It may come as a surprise to many Boston homeowners to learn that their home city is located within a geographic zone where termite pest activity has been deemed “moderate to heavy” by officials with the US Department of Agriculture. This makes termite infestations in Boston more common than termite infestations in urban areas of northern Nevada, most of Utah, and western Colorado. In fact, back in 2015, experts ranked Boston as the 12th most termite infested city in the country, putting it ahead of many cities like Baton Rouge, Honolulu, and San Antonio where termites are known to be economically devastating pests of homes and buildings. The termite species R. flavipes, more commonly known as the “eastern subterranean termite,” is the reason for the high rate of termite infestations in Boston and in the entire state of Massachusetts. These termites are the most destructive of their kind in the US, and they inhabit the entire eastern and midwestern regions of the country. While eastern subterranean termites (EST) are certainly abundant in Boston, homeowners can prevent infestations by minimizing indoor moisture.
Just as their name suggests, subterranean termites live in colonies located beneath the ground where soil moisture allows them to thrive. Subterranean termites have an unusually soft cuticle that cannot retain water unless the pests are surrounded by moist soil. When exposed to the outside air, their internal fluids rapidly evaporate, causing subterranean termites to fatally dry up, or “dessicate.” Foraging workers must construct air tight “mud tubes” out of soil, feces, saliva and bits of wood in order to access above ground wood in homes. These mud tubes protrude from the ground and connect to above ground wood members, and they are often found on exterior foundation walls. Workers can only infest wood that is already moist, and preferably, decayed, but recent studies suggest that workers are able to transport water to above ground wood in order to make their food source more suitable for consumption.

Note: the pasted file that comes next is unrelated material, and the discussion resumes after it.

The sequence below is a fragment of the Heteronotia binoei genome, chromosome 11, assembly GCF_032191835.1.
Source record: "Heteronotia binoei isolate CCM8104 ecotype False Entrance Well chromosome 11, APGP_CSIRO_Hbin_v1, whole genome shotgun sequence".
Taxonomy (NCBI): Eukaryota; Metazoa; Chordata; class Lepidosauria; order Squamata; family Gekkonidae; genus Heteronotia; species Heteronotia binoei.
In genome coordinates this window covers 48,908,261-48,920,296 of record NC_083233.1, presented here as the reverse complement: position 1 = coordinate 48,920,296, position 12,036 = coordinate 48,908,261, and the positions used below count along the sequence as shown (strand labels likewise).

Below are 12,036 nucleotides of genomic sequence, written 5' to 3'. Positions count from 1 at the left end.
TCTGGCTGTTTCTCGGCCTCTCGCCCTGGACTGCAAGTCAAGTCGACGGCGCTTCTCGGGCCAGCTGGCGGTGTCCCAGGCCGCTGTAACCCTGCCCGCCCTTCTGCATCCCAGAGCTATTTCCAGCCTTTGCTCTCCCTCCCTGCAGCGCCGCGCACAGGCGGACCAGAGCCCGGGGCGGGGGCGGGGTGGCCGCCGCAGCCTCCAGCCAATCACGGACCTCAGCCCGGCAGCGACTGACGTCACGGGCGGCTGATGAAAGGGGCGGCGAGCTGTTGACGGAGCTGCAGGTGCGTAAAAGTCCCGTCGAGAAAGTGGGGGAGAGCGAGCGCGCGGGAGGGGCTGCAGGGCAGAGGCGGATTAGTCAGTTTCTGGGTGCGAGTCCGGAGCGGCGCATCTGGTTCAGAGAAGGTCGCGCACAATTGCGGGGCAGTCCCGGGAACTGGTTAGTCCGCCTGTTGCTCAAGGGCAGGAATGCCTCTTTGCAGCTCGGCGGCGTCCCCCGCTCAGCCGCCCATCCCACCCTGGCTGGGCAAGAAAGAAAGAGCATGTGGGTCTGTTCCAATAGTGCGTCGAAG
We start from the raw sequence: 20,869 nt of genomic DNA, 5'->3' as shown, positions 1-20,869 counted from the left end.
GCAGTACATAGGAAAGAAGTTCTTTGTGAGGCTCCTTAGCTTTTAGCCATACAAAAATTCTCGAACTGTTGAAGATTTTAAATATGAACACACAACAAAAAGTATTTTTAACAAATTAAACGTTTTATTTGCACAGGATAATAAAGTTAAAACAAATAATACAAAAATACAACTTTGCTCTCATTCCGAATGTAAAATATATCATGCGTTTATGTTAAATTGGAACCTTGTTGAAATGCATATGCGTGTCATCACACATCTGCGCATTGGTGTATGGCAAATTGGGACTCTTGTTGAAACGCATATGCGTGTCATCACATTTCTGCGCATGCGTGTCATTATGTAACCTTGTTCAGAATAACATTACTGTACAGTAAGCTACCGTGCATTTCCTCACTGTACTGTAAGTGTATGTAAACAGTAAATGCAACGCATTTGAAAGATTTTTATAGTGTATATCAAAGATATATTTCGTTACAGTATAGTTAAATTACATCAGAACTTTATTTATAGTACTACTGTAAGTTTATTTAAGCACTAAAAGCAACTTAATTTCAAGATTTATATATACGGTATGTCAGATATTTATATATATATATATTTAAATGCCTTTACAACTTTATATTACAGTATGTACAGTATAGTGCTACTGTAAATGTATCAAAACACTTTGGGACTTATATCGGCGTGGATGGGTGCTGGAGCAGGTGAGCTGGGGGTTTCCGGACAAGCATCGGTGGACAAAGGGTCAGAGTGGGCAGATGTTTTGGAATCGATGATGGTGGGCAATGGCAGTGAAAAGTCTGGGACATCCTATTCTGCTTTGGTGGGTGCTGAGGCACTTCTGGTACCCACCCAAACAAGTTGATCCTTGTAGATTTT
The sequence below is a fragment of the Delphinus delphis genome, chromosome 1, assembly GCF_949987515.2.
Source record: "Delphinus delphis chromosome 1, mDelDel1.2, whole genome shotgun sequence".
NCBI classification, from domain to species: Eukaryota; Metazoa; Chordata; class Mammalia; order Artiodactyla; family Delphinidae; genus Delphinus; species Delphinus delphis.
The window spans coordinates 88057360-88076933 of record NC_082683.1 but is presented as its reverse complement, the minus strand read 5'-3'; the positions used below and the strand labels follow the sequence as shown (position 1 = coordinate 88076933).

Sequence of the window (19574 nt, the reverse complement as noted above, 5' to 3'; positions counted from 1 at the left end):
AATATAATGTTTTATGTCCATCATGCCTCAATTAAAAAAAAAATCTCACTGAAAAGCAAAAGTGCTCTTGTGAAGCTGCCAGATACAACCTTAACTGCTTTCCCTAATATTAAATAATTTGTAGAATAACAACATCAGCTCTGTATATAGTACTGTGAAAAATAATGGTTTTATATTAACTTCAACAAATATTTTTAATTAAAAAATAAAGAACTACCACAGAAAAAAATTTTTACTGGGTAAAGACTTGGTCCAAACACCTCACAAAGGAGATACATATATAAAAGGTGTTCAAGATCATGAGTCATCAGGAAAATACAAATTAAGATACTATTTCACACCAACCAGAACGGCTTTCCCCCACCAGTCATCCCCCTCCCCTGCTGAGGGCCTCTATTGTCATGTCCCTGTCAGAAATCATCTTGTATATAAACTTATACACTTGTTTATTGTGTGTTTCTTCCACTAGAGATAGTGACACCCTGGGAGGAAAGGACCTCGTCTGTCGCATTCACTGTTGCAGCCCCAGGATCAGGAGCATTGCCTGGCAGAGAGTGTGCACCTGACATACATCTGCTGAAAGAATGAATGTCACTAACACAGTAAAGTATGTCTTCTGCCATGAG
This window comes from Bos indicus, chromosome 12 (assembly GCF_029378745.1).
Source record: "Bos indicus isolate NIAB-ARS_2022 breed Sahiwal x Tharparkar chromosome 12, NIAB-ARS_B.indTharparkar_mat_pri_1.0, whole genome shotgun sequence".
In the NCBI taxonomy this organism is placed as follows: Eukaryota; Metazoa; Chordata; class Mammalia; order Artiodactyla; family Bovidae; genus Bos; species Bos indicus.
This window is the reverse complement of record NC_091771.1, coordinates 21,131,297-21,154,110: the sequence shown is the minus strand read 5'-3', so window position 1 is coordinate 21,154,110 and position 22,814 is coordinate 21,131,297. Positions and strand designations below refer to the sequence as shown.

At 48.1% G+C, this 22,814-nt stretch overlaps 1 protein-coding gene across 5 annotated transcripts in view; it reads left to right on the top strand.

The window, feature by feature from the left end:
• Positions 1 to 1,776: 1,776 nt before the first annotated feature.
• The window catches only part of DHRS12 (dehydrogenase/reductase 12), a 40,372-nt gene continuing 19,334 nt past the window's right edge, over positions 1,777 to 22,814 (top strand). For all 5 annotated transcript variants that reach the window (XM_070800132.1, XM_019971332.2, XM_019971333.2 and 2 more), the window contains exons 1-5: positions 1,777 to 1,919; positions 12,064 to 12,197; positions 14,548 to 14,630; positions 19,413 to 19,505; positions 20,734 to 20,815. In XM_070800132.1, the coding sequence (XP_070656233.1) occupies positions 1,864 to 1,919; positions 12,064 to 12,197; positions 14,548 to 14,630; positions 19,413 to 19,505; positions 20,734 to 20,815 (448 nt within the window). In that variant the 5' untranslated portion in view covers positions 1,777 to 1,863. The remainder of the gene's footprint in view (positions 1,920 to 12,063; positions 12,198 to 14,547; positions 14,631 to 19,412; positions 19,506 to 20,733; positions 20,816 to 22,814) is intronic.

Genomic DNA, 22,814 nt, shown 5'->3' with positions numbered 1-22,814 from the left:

Studies have found that structural lumber with a moisture content of 13 to 15 percent is just enough to sustain workers until they transport more water to the infested wood source. However, structural lumber with a moisture content of at least 24 percent is adequate to sustain workers indefinitely without ground contact. In short, any structural wood with a moisture content of around 15 percent can be considered vulnerable to subterranean termite attack. Moisture content in wood can be measured with moisture meters, which is an important tool during termite inspections. The substructural wood located around foundations tends to be the moistest wood components within homes.
Have you ever measured the moisture content of structural lumber components in your home?